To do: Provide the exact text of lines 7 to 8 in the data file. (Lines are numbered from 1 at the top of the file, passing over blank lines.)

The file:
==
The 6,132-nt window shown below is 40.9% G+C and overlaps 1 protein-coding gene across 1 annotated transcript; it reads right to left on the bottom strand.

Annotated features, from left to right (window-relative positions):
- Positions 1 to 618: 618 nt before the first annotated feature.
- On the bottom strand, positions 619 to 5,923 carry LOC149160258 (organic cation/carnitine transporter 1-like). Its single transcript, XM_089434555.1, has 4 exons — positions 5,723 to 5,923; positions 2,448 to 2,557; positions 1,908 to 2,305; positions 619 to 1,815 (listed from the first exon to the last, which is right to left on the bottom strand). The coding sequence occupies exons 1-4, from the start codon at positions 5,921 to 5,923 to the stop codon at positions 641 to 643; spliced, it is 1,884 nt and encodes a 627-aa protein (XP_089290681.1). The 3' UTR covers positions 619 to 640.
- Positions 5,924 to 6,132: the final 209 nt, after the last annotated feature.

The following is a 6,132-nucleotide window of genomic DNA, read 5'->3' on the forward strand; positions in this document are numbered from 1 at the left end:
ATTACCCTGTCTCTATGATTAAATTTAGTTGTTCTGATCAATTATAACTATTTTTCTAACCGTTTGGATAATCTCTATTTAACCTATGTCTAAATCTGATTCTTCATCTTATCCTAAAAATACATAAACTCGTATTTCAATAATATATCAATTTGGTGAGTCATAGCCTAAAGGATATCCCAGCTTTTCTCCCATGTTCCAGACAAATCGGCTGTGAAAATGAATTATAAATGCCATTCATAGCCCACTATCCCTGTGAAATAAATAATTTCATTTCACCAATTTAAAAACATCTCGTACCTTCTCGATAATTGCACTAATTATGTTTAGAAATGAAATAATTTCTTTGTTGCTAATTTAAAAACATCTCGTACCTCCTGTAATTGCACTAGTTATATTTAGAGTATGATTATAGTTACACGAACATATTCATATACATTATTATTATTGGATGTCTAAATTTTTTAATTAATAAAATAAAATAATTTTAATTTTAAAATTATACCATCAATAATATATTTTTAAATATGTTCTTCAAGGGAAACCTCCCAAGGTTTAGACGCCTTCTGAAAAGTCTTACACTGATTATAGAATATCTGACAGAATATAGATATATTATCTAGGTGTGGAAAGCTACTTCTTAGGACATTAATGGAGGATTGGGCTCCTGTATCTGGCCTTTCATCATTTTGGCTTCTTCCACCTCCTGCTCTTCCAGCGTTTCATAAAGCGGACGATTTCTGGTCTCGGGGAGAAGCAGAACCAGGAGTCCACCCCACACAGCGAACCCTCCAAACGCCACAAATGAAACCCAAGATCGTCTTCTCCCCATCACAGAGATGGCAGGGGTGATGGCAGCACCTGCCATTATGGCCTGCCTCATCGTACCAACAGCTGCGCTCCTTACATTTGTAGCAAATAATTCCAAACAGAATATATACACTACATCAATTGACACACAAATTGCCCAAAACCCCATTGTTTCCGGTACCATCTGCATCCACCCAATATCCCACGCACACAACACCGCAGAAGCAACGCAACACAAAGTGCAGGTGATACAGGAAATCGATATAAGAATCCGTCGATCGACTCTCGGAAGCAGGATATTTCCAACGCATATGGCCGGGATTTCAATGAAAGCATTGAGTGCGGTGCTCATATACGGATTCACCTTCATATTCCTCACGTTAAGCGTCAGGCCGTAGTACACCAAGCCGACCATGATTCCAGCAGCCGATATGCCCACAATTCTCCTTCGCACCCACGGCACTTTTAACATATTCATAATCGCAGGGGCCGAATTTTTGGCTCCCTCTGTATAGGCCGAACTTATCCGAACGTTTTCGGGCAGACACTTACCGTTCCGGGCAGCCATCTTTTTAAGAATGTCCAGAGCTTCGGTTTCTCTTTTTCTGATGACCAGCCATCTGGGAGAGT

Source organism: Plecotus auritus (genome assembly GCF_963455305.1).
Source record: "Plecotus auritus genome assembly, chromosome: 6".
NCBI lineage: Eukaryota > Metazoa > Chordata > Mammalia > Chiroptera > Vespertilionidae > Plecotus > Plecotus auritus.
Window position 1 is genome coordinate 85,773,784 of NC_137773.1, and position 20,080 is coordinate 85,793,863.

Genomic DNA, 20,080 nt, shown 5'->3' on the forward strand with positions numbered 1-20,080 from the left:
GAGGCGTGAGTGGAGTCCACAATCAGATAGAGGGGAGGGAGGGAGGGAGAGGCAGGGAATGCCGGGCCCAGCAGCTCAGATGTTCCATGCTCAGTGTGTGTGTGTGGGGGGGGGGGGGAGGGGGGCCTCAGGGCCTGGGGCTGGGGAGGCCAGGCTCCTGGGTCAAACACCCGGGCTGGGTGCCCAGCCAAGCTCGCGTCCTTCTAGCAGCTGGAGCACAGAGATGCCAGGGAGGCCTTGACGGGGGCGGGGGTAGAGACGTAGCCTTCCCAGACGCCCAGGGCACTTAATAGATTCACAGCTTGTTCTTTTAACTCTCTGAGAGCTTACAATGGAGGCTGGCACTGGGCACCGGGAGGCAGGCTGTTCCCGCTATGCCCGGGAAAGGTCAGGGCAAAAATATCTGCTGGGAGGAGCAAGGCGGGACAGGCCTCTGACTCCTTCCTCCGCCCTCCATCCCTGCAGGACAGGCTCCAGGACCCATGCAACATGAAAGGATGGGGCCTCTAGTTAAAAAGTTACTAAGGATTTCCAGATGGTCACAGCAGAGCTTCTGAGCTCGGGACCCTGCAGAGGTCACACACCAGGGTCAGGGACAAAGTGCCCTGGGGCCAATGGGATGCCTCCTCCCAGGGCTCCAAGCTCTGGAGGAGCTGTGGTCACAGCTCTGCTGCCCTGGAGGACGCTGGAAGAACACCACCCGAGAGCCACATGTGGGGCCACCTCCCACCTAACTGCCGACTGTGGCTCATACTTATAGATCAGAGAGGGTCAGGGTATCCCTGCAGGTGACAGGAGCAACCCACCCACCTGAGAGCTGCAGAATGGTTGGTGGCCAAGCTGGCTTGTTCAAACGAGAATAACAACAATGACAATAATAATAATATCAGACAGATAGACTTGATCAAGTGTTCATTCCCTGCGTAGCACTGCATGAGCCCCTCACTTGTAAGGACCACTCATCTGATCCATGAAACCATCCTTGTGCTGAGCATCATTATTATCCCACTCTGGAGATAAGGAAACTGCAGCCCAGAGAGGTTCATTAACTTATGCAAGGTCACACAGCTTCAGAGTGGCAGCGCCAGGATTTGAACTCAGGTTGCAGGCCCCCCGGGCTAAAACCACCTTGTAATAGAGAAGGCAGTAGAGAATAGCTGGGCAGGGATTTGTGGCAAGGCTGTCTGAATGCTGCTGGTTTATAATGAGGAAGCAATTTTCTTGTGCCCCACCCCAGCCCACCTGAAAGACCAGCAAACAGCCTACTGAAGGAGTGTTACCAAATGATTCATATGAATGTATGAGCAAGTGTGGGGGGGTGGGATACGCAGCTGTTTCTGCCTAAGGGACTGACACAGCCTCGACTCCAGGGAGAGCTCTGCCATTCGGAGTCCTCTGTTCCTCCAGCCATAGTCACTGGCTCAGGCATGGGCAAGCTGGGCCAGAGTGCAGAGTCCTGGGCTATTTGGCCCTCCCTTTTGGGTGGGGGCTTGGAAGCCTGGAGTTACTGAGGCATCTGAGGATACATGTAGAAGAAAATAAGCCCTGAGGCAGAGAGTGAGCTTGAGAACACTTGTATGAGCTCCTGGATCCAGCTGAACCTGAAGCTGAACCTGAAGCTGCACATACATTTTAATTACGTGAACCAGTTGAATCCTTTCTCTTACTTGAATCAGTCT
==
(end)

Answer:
ATTACCCTGTCTCTATGATTAAATTTAGTTGTTCTGATCAATTATAACTATTTTTCTAACCGTTTGGATAATCTCTATTTAACCTATGTCTAAATCTGATTCTTCATCTTATCCTAAAAATACATAAACTCGTATTTCAATAATATATCAATTTGGTGAGTCATAGCCTAAAGGATATCCCAGCTTTTCTCCCATGTTCCAGACAAATCGGCTGTGAAAATGAATTATAAATGCCATTCATAGCCCACTATCCCTGTGAAATAAATAATTTCATTTCACCAATTTAAAAACATCTCGTACCTTCTCGATAATTGCACTAATTATGTTTAGAAATGAAATAATTTCTTTGTTGCTAATTTAAAAACATCTCGTACCTCCTGTAATTGCACTAGTTATATTTAGAGTATGATTATAGTTACACGAACATATTCATATACATTATTATTATTGGATGTCTAAATTTTTTAATTAATAAAATAAAATAATTTTAATTTTAAAATTATACCATCAATAATATATTTTTAAATATGTTCTTCAAGGGAAACCTCCCAAGGTTTAGACGCCTTCTGAAAAGTCTTACACTGATTATAGAATATCTGACAGAATATAGATATATTATCTAGGTGTGGAAAGCTACTTCTTAGGACATTAATGGAGGATTGGGCTCCTGTATCTGGCCTTTCATCATTTTGGCTTCTTCCACCTCCTGCTCTTCCAGCGTTTCATAAAGCGGACGATTTCTGGTCTCGGGGAGAAGCAGAACCAGGAGTCCACCCCACACAGCGAACCCTCCAAACGCCACAAATGAAACCCAAGATCGTCTTCTCCCCATCACAGAGATGGCAGGGGTGATGGCAGCACCTGCCATTATGGCCTGCCTCATCGTACCAACAGCTGCGCTCCTTACATTTGTAGCAAATAATTCCAAACAGAATATATACACTACATCAATTGACACACAAATTGCCCAAAACCCCATTGTTTCCGGTACCATCTGCATCCACCCAATATCCCACGCACACAACACCGCAGAAGCAACGCAACACAAAGTGCAGGTGATACAGGAAATCGATATAAGAATCCGTCGATCGACTCTCGGAAGCAGGATATTTCCAACGCATATGGCCGGGATTTCAATGAAAGCATTGAGTGCGGTGCTCATATACGGATTCACCTTCATATTCCTCACGTTAAGCGTCAGGCCGTAGTACACCAAGCCGACCATGATTCCAGCAGCCGATATGCCCACAATTCTCCTTCGCACCCACGGCACTTTTAACATATTCATAATCGCAGGGGCCGAATTTTTGGCTCCCTCTGTATAGGCCGAACTTATCCGAACGTTTTCGGGCAGACACTTACCGTTCCGGGCAGCCATCTTTTTAAGAATGTCCAGAGCTTCGGTTTCTCTTTTTCTGATGACCAGCCATCTGGGAGAGT

Source organism: Plecotus auritus (genome assembly GCF_963455305.1).